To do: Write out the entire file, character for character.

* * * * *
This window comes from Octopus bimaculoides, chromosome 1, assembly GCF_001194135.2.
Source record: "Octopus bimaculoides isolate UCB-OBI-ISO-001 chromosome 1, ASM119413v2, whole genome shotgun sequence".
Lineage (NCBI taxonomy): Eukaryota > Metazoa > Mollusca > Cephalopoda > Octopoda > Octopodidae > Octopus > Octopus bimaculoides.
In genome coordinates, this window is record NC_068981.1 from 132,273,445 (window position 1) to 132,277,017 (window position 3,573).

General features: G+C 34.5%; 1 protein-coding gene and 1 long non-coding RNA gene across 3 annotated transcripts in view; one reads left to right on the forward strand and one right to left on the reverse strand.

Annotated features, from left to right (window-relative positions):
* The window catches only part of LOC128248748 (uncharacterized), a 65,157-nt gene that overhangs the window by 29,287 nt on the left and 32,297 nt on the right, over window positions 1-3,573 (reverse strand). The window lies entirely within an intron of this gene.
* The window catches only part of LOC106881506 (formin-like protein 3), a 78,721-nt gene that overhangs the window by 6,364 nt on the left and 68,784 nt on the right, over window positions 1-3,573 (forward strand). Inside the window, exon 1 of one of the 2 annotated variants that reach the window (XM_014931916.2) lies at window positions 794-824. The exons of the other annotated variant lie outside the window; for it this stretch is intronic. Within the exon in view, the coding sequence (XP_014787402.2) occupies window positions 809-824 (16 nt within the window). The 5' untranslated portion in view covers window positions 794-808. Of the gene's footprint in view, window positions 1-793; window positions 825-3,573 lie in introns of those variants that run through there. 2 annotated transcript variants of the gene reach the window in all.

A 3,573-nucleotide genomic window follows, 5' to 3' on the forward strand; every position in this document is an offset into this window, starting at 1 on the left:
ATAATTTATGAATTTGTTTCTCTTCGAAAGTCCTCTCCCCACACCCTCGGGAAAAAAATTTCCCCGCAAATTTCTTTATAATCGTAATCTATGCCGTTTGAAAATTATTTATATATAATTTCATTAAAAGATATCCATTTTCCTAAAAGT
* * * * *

This window comes from Octopus bimaculoides, chromosome 1, assembly GCF_001194135.2.
Source record: "Octopus bimaculoides isolate UCB-OBI-ISO-001 chromosome 1, ASM119413v2, whole genome shotgun sequence".
Lineage (NCBI taxonomy): Eukaryota > Metazoa > Mollusca > Cephalopoda > Octopoda > Octopodidae > Octopus > Octopus bimaculoides.
In genome coordinates, this window is record NC_068981.1 from 132,273,445 (window position 1) to 132,277,017 (window position 3,573).

General features: G+C 34.5%; 1 protein-coding gene and 1 long non-coding RNA gene across 3 annotated transcripts in view; one reads left to right on the forward strand and one right to left on the reverse strand.

Annotated features, from left to right (window-relative positions):
* The window catches only part of LOC128248748 (uncharacterized), a 65,157-nt gene that overhangs the window by 29,287 nt on the left and 32,297 nt on the right, over window positions 1-3,573 (reverse strand). The window lies entirely within an intron of this gene.
* The window catches only part of LOC106881506 (formin-like protein 3), a 78,721-nt gene that overhangs the window by 6,364 nt on the left and 68,784 nt on the right, over window positions 1-3,573 (forward strand). Inside the window, exon 1 of one of the 2 annotated variants that reach the window (XM_014931916.2) lies at window positions 794-824. The exons of the other annotated variant lie outside the window; for it this stretch is intronic. Within the exon in view, the coding sequence (XP_014787402.2) occupies window positions 809-824 (16 nt within the window). The 5' untranslated portion in view covers window positions 794-808. Of the gene's footprint in view, window positions 1-793; window positions 825-3,573 lie in introns of those variants that run through there. 2 annotated transcript variants of the gene reach the window in all.

A 3,573-nucleotide genomic window follows, 5' to 3' on the forward strand; every position in this document is an offset into this window, starting at 1 on the left:
ATAATTTATGAATTTGTTTCTCTTCGAAAGTCCTCTCCCCACACCCTCGGGAAAAAAATTTCCCCGCAAATTTCTTTATAATCGTAATCTATGCCGTTTGAAAATTATTTATATATAATTTCATTAAAAGATATCCATTTTCCTAAAAGT